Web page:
Bureaucracy as politics in action in Parks and Recreation

Holly Randell-Moon, Arthur J. Randell

Research output: Contribution to journalArticlepeer-review


The North American television show Parks and Recreation focuses on the bureaucratic processes and practices of managing the Parks and Recreation Department for the fictional town of Pawnee, Indiana. Filmed in the mockumentary style of television comedies such as The Office, humour is derived from the discrepancy between the self-importance the main character, Leslie Knope, deputy director of the department, attaches to the department’s work and the mundane realities of mid-level bureaucracy in municipal government. Nevertheless, in spite of this parodic discrepancy, the programme encourages viewers to sympathise with Leslie’s perspective that bureaucracy is foundational to building inter-organisational relationships and stimulating community activism. By using the mockumentary conceit to focus on public administration, Parks and Recreation also reveals the role of bureaucracy in place-making and the attendant histories that are included and excluded in the foundation of settler autochthony. Because the ideal of public administration as the service of community is emphasised, Parks and Recreation is also able to position the opposite of this ideal – reduction of municipal services and bureaucratic non-caring – as mockable and problematic for community interests, particularly the needs of women and minority groups. Parks and Recreation highlights how bureaucracy is politics in action that can fundamentally shape the civic, private, and communal spaces of residents’ lives.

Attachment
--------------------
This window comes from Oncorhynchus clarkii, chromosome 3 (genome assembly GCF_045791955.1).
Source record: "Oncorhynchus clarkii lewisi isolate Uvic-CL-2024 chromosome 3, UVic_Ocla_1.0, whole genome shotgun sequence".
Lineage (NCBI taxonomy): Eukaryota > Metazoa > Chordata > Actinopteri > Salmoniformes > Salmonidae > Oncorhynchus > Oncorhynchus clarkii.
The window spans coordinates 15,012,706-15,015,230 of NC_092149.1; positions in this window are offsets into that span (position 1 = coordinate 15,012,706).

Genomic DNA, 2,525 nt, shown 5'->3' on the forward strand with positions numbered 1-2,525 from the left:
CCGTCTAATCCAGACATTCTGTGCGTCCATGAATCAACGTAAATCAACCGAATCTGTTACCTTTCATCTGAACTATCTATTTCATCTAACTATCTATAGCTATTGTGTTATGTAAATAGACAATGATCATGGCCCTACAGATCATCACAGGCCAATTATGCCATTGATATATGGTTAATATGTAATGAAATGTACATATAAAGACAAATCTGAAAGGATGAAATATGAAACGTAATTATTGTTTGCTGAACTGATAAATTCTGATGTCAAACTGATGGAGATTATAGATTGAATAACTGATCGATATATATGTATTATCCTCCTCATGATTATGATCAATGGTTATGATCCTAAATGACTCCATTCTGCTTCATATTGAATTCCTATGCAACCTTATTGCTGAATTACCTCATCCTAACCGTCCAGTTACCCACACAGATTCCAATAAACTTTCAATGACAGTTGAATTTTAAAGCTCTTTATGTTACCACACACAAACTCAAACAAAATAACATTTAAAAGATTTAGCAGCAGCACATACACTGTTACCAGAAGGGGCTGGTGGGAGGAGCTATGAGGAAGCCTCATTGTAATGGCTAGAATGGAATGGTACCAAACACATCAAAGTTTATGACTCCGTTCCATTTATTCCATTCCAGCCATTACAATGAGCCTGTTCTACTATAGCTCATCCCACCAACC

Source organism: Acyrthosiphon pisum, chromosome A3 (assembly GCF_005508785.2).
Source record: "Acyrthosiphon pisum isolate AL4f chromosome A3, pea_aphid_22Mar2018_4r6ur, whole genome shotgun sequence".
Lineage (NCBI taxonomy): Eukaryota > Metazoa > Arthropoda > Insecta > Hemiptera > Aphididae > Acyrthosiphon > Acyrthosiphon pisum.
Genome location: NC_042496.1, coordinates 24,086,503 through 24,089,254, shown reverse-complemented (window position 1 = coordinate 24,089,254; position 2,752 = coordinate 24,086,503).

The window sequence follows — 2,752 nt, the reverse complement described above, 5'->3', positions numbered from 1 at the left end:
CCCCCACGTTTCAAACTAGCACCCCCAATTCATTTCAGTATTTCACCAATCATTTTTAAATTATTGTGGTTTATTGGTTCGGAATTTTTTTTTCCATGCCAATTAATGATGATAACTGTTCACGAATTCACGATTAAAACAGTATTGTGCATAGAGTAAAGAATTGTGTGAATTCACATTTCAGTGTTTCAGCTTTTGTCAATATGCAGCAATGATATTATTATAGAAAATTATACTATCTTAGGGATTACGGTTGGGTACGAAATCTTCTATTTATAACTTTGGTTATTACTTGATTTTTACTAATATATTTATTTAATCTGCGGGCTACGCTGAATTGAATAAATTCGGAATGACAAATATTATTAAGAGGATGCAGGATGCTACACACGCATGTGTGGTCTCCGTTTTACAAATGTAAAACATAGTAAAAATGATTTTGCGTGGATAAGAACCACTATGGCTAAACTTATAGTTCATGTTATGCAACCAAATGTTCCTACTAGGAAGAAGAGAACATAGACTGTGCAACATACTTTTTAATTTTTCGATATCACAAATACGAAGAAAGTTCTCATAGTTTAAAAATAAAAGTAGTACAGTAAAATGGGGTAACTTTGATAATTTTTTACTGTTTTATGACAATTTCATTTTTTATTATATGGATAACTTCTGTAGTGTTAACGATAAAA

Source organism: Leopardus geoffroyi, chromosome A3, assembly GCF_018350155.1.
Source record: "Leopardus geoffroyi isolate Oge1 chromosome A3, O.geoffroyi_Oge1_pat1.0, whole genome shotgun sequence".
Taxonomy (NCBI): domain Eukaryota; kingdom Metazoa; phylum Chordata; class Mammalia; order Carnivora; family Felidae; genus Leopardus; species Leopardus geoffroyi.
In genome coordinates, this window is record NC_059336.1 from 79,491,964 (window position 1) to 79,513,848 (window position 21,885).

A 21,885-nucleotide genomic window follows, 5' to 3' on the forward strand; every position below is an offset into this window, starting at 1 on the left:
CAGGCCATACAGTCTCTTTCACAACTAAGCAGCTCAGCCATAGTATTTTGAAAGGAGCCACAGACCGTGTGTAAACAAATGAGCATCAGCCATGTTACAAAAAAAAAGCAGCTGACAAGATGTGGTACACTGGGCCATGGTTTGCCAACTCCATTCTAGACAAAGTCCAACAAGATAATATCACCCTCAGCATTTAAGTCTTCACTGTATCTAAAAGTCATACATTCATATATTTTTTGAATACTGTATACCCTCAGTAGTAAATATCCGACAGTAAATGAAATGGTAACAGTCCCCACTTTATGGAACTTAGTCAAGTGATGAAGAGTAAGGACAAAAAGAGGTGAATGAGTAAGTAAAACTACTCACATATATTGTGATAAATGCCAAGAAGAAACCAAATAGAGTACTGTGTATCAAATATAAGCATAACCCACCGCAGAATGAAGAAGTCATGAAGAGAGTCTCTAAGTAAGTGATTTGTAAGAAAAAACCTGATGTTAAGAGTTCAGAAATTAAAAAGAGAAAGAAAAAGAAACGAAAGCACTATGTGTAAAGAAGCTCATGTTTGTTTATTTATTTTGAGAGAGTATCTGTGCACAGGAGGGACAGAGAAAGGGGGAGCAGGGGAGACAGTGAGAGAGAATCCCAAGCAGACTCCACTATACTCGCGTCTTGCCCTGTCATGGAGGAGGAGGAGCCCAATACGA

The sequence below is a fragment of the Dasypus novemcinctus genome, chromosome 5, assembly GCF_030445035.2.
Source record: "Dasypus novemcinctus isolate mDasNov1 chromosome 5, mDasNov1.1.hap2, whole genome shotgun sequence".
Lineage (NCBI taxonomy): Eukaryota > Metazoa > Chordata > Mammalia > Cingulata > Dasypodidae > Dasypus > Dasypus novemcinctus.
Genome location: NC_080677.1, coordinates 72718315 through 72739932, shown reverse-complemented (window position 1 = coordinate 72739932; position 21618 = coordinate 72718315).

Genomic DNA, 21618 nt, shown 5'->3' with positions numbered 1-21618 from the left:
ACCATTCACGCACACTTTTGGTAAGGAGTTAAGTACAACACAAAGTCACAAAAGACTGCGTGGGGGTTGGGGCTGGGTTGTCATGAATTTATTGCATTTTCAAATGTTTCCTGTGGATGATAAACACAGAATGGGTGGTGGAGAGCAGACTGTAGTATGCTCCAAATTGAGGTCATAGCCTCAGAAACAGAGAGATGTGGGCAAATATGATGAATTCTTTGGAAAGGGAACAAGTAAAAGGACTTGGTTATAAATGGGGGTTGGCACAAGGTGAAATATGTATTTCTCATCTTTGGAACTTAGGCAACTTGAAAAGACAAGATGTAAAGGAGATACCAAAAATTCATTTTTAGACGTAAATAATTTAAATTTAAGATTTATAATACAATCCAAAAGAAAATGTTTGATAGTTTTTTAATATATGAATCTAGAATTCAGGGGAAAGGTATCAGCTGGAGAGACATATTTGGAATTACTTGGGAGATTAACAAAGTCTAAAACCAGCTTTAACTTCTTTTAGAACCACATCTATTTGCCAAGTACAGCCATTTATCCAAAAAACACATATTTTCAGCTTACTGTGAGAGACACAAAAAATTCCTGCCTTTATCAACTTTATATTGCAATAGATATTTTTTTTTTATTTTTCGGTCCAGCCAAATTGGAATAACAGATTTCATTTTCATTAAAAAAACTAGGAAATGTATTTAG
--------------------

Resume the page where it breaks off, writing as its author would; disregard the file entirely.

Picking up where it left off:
Original languageEnglish
Pages (from-to)161-178
Number of pages19
JournalNew Formations: a journal of culture/theory/politics
Issue numberSummer
Publication statusPublished - 2020


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